Researching the implementation and evaluation of Patient and Public Involvement (PPI) in CLAHRC East of England research
There is increasing evidence that involving patients and the public can improve research in several ways, such as in recruiting people to take part in research, in making research procedures pre-ethically sensitive, and in making research more useful to a wider variety of people. However, for PPI to happen, different groups of people need to work together. The aim of IMPRESS is to find out how PPI is being used within projects that are part of the CLAHRC East of England research programme.
Key Research Questions
- What are the different ways that PPI is being used in research?
- What are the problems, benefits and costs involved in using PPI in research projects?
- What are the best ways for PPI to be part of research projects?
Dr. Julia Keenan talking about the IMPRESS project, its rationale, aims and methods:
Research Design and Outputs
We will answer our research questions by exploring and building on the experiences of researchers and PPI members taking part in research projects within a large programme (the CLAHRC East of England). The IMPRESS study will be an ‘action research’ project and will also use Normalisation Process Theory.
With two action research cycle planned, each is made up of several steps: first, will be to find out some facts; then plan a course of action; then take action; then evaluate the action and then begin the process again. The first steps in the first cycle will be to:
- Find out what PPI is in each project by emailing a questionnaire to each project’s lead researcher
- Analyse the results then share them with people who support PPI. Based on what people say are the most relevant issues we will invite 8-10 projects to become ‘case study projects.’
- Explore PPI in each case study project by interviewing researchers and PPI representatives and asking them to keep a record of the costs of using PPI in their projects
- Organise focus groups to explore some issues in greater depth
- Build an action plan of how to improve PPI across CLAHRC East of England.
We will apply for more research funding to carry out a second cycle of action research to see how the refined PPI action plan works in detail.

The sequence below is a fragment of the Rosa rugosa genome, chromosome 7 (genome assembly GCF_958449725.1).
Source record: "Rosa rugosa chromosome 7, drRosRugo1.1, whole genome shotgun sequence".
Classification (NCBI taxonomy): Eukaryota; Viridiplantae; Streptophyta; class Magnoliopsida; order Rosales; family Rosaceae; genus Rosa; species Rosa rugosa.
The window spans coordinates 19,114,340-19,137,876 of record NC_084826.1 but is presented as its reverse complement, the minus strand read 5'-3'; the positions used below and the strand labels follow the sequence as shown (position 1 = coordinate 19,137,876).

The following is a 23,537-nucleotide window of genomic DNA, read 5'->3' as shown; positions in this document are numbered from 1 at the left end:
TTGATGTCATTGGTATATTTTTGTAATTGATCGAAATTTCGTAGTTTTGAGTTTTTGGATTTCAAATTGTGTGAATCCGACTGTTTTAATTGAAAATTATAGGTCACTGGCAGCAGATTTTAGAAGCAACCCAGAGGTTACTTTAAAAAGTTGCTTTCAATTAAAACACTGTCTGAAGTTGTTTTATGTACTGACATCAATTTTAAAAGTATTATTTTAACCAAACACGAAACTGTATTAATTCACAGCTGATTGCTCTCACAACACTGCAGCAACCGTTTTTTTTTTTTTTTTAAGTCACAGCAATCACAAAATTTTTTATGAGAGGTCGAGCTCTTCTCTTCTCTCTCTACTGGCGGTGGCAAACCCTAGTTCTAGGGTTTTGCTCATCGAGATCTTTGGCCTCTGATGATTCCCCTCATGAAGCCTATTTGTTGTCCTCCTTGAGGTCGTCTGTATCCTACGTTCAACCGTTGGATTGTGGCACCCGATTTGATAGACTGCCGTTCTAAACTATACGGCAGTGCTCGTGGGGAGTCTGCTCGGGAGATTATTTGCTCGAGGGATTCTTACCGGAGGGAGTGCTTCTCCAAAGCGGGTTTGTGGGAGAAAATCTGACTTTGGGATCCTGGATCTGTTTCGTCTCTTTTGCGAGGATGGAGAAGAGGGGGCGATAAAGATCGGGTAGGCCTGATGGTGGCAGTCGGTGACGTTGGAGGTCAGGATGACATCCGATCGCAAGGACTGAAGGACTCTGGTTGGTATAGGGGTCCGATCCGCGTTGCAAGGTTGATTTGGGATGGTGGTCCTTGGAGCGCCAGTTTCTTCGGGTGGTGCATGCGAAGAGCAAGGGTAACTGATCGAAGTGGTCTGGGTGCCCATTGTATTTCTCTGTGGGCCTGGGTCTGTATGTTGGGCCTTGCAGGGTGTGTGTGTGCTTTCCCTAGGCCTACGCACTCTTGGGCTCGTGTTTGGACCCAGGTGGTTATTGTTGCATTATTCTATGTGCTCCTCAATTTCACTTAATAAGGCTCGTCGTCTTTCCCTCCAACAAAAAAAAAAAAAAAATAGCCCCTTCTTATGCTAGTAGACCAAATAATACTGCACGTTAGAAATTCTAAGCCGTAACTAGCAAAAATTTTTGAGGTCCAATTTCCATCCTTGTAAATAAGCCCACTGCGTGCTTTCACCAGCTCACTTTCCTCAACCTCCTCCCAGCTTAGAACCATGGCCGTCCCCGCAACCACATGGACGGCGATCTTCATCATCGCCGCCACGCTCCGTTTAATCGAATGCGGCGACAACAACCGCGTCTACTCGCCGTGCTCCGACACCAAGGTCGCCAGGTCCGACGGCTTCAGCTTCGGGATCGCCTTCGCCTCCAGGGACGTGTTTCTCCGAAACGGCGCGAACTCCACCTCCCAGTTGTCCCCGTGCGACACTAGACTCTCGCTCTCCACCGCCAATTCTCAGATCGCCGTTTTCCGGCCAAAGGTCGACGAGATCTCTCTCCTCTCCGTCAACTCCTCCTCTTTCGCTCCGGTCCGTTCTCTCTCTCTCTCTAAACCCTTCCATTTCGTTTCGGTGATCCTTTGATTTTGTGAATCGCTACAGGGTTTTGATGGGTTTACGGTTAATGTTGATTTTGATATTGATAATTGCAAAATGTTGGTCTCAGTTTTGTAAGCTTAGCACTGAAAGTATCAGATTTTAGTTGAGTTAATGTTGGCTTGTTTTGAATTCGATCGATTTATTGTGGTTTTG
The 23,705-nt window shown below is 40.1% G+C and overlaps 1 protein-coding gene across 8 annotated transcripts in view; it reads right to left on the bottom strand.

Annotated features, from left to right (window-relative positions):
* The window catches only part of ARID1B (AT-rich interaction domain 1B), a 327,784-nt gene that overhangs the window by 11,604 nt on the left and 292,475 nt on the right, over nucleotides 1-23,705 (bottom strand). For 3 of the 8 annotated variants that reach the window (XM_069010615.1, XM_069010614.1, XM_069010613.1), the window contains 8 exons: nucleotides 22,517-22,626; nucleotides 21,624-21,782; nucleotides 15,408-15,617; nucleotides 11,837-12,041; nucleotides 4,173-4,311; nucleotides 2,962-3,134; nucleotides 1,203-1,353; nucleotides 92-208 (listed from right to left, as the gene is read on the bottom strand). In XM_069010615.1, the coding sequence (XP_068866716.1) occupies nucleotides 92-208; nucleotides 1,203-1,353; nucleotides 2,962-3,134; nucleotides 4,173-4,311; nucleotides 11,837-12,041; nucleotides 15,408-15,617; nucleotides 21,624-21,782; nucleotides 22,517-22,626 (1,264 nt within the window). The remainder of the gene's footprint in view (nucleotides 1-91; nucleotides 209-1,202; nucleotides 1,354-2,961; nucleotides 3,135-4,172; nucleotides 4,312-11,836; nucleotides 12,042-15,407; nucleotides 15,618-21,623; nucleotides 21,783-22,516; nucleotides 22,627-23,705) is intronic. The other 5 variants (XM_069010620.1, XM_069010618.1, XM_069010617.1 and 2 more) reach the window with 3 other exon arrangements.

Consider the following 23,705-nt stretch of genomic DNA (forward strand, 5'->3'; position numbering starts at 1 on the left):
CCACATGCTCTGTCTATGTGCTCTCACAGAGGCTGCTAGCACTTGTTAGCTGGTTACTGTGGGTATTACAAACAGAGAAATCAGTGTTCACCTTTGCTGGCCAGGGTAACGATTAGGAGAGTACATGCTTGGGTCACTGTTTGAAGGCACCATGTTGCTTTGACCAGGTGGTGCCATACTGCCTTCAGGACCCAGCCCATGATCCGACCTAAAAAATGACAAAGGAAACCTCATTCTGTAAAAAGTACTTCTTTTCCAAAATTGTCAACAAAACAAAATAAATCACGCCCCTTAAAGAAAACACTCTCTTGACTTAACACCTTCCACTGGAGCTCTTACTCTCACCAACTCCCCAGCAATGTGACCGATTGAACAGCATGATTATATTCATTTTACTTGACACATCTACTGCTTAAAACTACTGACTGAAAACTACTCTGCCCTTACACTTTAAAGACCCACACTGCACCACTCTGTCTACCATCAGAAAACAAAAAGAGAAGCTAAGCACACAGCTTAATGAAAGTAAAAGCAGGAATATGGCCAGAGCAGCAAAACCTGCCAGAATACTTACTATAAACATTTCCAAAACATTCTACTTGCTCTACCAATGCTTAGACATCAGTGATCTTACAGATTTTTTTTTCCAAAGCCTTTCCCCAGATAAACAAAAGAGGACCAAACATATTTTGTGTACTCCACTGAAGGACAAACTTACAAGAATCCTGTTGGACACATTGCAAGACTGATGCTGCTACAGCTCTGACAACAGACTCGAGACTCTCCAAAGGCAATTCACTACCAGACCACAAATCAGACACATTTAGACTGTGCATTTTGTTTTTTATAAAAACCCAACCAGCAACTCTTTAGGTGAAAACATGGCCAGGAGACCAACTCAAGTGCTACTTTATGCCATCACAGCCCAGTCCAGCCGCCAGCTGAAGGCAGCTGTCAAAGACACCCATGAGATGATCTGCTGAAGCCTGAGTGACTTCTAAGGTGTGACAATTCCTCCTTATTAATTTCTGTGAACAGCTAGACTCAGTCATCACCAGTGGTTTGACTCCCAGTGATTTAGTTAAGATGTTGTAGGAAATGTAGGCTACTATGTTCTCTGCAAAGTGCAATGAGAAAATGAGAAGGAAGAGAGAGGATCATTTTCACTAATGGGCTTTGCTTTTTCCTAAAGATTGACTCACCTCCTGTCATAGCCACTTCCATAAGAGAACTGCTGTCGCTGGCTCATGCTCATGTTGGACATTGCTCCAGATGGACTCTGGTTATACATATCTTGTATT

- CLAHRC South London, Active Involvement in Research Day, Julia Keenan and PPI co-researchers: Penny Vicary and Amander Wellings. ‘Public Involvement in the IMPRESS Study’, (April 2016)
- HSRUK conference, Nottingham Conference Centre Birmingham.
- Poster: ‘Implementing patient and Public Involvement (PPI) in an NHS research programme, Study findings: 10 Action Points’
- Presentation Title: ‘We are family’: embedding patient and public involvement (PPI) in a collaborative research programme: lessons from the IMPRESS study’. (July 2016).
- UCL Qualitative Health Research Symposium 2017: Engagement, Co-production, and Collaborative Meaning-Making: Collaboration in Qualitative Health Research: Keenan, J., Poland, F., Wilson, P., et al. Poster: ‘Research design boundaries for qualitative research, stakeholder and patient and public involvement, and why they matter’ (Feb 2017).
- INVOLVE at 21 National Conference, London: Julia Keenan, Fiona Poland, Amander Wellings and Penny Vicary. Poster: "Embedding PPI in a regional research network and beyond: Findings and action points from the IMPRESS project and CLAHRC East of England” (Nov 2017). Finalist.
Keenan, J; Poland, F; Wilson, P; Mathie, E., Boote, J., Varley, A., Wythe, H., Wellings, A., Vicary, P., Cowe, M., Munday, D., Howe, A. (2017) ‘Research design boundaries for qualitative research, stakeholder and patient and public involvement, and why they matter’. Conference poster published abstract BMJ Open (7)
Professor Fiona Poland talking about the project's key findings:
Mary Ledgard talking about the patient and public involvement on the IMPRESS study:
The Research Team
The IMPRESS study is run by teams from the Universities of East Anglia and Hertfordshire and also includes two PPI co-researchers.
The Principal Investigators are Prof Fiona Poland (UEA) and Dr Jonathan Boote (UoH).
The researchers are Dr Julia Keenan, Helena Wythe, Julie Bounford and Anna Varley.
Our PPI Co-researchers are Amander Wellings and Penny Vicary.
The research is funded by the National Institute for Health and Social Care Research (NIHR) Applied Research Collaboration for Leadership in Applied Health Research and Care East of England.